Writing a sympathy card to express your condolences after a death might be a difficult task for you, especially if you are close to the grieving family or were close to the person who has passed away. A sympathy card can be even more difficult to write if it is meant for a devoutly religious family that practices a different religion than you do, such as Greek Orthodox or Eastern Orthodox religions.

Hand write the sympathy card. An expression of sympathy is much more meaningful when you use your own words and your own hand to write it. You can buy a generic sympathy card and write your letter inside, but since you’re writing to an orthodox family, stay away from purposefully religious cards whose meaning could clash with the family’s belief system.

Address everyone who is mourning within the household the card is being sent to. For example, you should address the letter to the Smith family, not just Mr. and Mrs. Smith, because the children may be mourning, as well. If you are very close to someone in the house, you can send them a separate sympathy card.

Express your sympathy in simple terms, such as “I’m so sorry for your loss” or “My thoughts are with you during this difficult time.” A sympathy card should be short and concise. The purpose is to let the recipients know you care, and many grieving people won’t have the energy to read a long letter. Again, avoid religious sentiments in your writing to avoid accidentally going against the orthodox faith.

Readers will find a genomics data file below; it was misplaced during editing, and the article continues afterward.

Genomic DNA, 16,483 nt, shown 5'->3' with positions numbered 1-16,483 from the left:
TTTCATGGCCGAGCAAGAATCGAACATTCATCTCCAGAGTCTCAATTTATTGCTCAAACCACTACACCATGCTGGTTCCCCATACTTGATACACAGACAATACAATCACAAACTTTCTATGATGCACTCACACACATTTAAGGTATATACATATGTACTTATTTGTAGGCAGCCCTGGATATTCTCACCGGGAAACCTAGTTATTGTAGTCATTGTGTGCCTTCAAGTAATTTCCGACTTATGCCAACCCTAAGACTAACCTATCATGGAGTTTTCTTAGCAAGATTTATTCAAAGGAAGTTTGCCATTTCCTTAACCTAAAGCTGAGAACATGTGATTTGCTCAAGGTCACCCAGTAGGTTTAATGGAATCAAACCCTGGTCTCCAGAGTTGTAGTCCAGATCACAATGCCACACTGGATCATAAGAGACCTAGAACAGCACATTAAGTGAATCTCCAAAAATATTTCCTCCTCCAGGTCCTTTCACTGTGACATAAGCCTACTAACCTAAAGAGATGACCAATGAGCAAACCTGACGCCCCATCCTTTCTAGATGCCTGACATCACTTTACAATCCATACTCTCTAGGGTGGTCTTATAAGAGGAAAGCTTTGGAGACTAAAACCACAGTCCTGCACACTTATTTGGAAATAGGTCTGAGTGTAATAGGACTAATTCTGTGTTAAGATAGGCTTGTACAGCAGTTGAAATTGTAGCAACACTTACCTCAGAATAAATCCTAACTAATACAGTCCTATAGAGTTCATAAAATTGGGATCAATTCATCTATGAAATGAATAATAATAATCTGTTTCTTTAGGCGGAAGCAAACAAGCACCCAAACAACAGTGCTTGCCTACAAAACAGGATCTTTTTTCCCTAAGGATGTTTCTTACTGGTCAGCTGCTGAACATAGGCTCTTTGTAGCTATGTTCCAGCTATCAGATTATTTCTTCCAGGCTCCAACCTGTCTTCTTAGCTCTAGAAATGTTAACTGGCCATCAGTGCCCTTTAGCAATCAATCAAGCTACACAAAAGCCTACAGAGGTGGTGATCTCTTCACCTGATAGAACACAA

Say something positive in the sympathy card if you can, such as a pleasant memory of the person who has died and a few adjectives to describe them, such as warm, caring or generous. Don’t ramble on too much. A sentence or two is plenty to comfort the recipients of the card.

Offer to help out if you are close with the family. For example, you might offer to watch the family's children while arrangements are being made. If you do offer help in your sympathy card, be sure to call the family after they receive it to again offer your help. This will let them know that you were being sincere with your offer.

Close the sympathy with a simple sentiment, such as “Love” or “You’re in my thoughts,” followed by your name. If you’re not close with everyone in the family, use your full name so everyone who reads it will know who it’s from.

Tip

  • If you’re sending the sympathy card to an Eastern Orthodox family, send it within three days of the death. This is the traditional Eastern Orthodox time of mourning. You also can send it along with white flowers. For a Greek Orthodox family, an acceptable practice is contributing money to a charity on behalf of the person who has passed away. Be sure the family is notified of this contribution, however, so they know that you have honored their loved one with a charitable donation.